In the year 1870 six families crossed the Missouri River and settled in Colfax County north of Schuyler. After a long trip of many hardships, they arrived on the homesteads, which were to become their future homes. As they were looking around and seeing nothing but the long prairie grass, John Novotny their leader spread out his hands and said “Děti, tak toto je zaslíbenou zemí” (Children, this is the Promised Land).
– from Vladimir Kucera’s 1976 work “Czech Contributions to the Progress of Nebraska”
My home town is a village on the prairies of eastern Nebraska. It was settled in the late 1800s by European immigrants, mainly Czechs and Germans, who came to the New World seeking freedom, peace, and rich farmland. Birds of a feather flock together, and by the early 20th century, the great majority of the residents in and around this farming community were first- and second-generation Czechs. Many of the people of my parents’ generation were fluent in Czech, and for some it remained the preferred language. This common background has helped them to preserve their Czech heritage, music, and food.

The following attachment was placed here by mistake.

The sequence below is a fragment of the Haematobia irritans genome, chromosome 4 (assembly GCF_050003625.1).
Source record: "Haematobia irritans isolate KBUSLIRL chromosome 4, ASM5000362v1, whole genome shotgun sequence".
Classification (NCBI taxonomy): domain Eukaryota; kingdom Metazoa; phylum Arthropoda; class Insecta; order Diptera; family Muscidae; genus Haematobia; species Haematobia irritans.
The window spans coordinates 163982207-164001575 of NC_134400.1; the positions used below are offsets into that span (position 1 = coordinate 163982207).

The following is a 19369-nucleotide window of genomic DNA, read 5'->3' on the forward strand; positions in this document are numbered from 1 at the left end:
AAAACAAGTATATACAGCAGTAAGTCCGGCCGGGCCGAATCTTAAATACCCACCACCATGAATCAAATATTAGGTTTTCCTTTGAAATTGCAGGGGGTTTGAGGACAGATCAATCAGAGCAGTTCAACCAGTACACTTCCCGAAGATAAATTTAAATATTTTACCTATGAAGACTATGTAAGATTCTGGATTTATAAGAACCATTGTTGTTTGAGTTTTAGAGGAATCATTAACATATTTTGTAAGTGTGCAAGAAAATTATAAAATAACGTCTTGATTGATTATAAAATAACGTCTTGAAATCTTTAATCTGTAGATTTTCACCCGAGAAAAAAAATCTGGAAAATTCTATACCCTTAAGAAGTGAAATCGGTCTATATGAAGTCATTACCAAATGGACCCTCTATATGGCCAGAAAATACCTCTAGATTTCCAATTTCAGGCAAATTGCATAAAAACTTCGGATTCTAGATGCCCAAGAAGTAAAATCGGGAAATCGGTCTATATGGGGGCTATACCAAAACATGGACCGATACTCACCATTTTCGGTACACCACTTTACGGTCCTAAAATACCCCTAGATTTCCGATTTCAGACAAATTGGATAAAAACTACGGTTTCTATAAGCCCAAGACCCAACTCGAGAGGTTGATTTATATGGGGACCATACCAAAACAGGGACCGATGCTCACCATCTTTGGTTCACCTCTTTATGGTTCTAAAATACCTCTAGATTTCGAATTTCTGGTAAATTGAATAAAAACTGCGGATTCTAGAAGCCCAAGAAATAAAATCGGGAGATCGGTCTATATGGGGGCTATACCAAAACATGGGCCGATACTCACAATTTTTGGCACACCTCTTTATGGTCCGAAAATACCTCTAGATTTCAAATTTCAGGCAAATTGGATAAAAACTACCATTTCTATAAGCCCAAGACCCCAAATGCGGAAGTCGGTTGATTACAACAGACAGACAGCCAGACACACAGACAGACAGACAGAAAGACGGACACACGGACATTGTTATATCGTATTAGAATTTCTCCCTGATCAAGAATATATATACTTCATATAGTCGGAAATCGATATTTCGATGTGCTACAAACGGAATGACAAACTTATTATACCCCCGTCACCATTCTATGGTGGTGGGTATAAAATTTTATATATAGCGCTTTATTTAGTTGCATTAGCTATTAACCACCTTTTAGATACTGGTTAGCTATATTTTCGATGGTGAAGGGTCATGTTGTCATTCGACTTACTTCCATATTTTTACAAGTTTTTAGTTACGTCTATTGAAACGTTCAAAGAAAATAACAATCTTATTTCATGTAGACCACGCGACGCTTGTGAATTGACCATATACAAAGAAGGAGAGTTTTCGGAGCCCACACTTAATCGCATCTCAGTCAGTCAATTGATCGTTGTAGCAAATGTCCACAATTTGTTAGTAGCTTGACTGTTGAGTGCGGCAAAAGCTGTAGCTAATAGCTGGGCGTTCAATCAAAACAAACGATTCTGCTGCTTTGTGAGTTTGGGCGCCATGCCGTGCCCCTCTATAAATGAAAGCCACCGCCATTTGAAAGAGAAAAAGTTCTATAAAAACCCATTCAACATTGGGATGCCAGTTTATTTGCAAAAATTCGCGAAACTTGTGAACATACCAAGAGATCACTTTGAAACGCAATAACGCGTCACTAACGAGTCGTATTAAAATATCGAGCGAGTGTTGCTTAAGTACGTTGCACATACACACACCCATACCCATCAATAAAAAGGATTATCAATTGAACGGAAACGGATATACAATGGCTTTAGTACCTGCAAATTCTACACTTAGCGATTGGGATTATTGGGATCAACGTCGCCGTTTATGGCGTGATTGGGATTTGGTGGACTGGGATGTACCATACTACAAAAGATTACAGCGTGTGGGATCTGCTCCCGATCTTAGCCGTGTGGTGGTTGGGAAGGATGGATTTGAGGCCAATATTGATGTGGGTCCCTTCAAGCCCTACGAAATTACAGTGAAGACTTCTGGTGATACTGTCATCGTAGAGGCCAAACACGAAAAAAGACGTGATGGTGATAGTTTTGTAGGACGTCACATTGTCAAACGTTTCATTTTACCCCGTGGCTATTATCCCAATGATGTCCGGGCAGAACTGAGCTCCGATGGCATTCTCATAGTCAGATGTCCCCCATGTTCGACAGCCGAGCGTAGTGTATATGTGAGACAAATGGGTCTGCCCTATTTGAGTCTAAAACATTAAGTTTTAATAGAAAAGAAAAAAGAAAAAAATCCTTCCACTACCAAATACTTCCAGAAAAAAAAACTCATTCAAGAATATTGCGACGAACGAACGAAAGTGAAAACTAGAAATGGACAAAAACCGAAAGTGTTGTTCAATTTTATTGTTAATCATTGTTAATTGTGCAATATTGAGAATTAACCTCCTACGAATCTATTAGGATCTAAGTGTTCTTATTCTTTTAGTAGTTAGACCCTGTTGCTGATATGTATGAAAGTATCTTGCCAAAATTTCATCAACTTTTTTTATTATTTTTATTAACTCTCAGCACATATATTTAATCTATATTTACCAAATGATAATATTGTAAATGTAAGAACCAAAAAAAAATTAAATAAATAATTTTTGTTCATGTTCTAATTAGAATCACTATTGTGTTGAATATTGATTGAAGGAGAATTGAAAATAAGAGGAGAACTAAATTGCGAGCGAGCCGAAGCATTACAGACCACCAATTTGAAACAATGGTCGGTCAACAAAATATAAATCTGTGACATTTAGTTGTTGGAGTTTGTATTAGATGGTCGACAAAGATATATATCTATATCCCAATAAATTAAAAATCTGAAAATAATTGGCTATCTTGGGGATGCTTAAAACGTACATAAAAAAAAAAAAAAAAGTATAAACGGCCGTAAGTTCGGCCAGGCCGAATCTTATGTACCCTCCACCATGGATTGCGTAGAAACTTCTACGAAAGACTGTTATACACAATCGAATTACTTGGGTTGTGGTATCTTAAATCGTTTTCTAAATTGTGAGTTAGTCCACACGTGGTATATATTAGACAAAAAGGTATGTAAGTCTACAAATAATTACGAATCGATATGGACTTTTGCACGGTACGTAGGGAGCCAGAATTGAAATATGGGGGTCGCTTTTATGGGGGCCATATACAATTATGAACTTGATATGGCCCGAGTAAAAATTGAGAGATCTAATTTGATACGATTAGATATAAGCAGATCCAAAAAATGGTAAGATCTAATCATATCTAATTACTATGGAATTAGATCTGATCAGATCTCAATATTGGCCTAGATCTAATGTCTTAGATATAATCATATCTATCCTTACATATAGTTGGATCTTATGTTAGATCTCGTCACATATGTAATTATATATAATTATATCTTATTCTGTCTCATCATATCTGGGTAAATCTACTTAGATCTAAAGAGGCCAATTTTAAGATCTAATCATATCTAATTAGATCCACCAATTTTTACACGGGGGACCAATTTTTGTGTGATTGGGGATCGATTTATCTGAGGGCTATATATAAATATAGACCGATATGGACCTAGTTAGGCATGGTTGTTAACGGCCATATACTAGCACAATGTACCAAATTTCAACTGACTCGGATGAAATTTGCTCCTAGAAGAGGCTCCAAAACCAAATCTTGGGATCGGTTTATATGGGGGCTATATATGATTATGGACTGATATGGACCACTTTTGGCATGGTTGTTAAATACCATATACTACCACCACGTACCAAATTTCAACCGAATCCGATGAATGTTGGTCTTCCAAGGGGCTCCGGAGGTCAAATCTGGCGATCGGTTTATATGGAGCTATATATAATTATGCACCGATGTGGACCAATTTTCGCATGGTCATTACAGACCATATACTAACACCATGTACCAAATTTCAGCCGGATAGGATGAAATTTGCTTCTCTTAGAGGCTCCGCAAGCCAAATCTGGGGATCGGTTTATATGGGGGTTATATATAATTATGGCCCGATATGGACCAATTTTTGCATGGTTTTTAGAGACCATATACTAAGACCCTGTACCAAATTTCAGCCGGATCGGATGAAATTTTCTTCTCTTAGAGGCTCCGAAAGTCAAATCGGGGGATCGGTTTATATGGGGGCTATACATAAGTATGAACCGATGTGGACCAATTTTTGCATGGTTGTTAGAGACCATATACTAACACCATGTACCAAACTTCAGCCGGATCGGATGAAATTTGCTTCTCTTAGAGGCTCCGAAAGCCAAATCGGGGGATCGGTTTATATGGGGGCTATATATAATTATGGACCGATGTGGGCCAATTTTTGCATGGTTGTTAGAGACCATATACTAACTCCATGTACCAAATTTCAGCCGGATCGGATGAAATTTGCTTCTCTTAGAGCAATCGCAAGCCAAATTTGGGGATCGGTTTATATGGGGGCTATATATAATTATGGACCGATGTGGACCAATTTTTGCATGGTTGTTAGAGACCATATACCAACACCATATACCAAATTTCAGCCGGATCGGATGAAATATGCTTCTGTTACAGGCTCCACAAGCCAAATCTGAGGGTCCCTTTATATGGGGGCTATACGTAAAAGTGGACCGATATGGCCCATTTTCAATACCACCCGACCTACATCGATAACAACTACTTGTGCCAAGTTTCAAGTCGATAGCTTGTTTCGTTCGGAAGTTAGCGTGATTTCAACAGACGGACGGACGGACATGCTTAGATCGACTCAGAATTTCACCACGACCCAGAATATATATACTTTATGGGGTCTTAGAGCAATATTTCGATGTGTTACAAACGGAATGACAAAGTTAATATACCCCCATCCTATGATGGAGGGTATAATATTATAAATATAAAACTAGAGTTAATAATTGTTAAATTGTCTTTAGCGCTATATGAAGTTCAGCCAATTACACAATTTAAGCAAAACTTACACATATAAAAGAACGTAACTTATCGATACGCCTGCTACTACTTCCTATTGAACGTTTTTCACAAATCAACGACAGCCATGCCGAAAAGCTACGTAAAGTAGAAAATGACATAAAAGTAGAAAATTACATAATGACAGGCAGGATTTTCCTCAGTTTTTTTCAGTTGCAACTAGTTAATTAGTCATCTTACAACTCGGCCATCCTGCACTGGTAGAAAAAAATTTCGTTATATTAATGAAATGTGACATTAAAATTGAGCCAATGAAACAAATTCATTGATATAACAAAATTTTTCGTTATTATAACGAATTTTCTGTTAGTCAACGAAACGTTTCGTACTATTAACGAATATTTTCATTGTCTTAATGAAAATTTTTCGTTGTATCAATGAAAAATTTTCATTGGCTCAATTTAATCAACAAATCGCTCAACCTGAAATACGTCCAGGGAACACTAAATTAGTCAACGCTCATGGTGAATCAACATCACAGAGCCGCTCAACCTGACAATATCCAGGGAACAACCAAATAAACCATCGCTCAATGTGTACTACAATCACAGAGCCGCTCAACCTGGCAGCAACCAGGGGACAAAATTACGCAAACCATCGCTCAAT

I had the pleasure of living in the Clarkson area between 1949 and 1967, and I acquired many fond memories (and interesting photographs) of the town and its environs. I have set up this site to share/archive stories of our Little Town on the Prairie and its people. These are not stories of great historical import. Rather, they are a collection of anecdotes that were called to mind by examining an old photo, backed up by a smattering of research, and offered for your amusement.
Posting these stories into a weblog makes it easy to get feedback and corrections from other Clarksonites who remember more or better. As Mark Twain wrote, “I have arrived at an age at which the things I remember most clearly never happened at all.” I want to get these stories right, so your corrections and amplifications are always welcome!
Na viděnou! (See you later!)